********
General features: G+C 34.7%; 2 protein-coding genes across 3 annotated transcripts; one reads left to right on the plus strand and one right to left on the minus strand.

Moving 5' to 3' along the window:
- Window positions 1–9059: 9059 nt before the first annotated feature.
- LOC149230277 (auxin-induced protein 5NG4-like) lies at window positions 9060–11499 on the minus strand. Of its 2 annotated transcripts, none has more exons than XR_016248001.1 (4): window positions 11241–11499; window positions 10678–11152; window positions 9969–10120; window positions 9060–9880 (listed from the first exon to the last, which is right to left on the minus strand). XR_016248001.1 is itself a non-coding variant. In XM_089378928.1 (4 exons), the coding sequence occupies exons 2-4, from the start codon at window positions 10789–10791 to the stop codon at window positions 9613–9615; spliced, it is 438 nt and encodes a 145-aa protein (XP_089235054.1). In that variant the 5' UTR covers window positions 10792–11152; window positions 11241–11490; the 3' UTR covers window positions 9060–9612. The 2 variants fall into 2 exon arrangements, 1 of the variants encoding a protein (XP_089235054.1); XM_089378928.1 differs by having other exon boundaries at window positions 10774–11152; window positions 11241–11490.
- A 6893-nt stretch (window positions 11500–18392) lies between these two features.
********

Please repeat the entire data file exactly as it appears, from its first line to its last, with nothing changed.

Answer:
General features: G+C 34.7%; 2 protein-coding genes across 3 annotated transcripts; one reads left to right on the plus strand and one right to left on the minus strand.

Moving 5' to 3' along the window:
- Window positions 1–9059: 9059 nt before the first annotated feature.
- LOC149230277 (auxin-induced protein 5NG4-like) lies at window positions 9060–11499 on the minus strand. Of its 2 annotated transcripts, none has more exons than XR_016248001.1 (4): window positions 11241–11499; window positions 10678–11152; window positions 9969–10120; window positions 9060–9880 (listed from the first exon to the last, which is right to left on the minus strand). XR_016248001.1 is itself a non-coding variant. In XM_089378928.1 (4 exons), the coding sequence occupies exons 2-4, from the start codon at window positions 10789–10791 to the stop codon at window positions 9613–9615; spliced, it is 438 nt and encodes a 145-aa protein (XP_089235054.1). In that variant the 5' UTR covers window positions 10792–11152; window positions 11241–11490; the 3' UTR covers window positions 9060–9612. The 2 variants fall into 2 exon arrangements, 1 of the variants encoding a protein (XP_089235054.1); XM_089378928.1 differs by having other exon boundaries at window positions 10774–11152; window positions 11241–11490.
- A 6893-nt stretch (window positions 11500–18392) lies between these two features.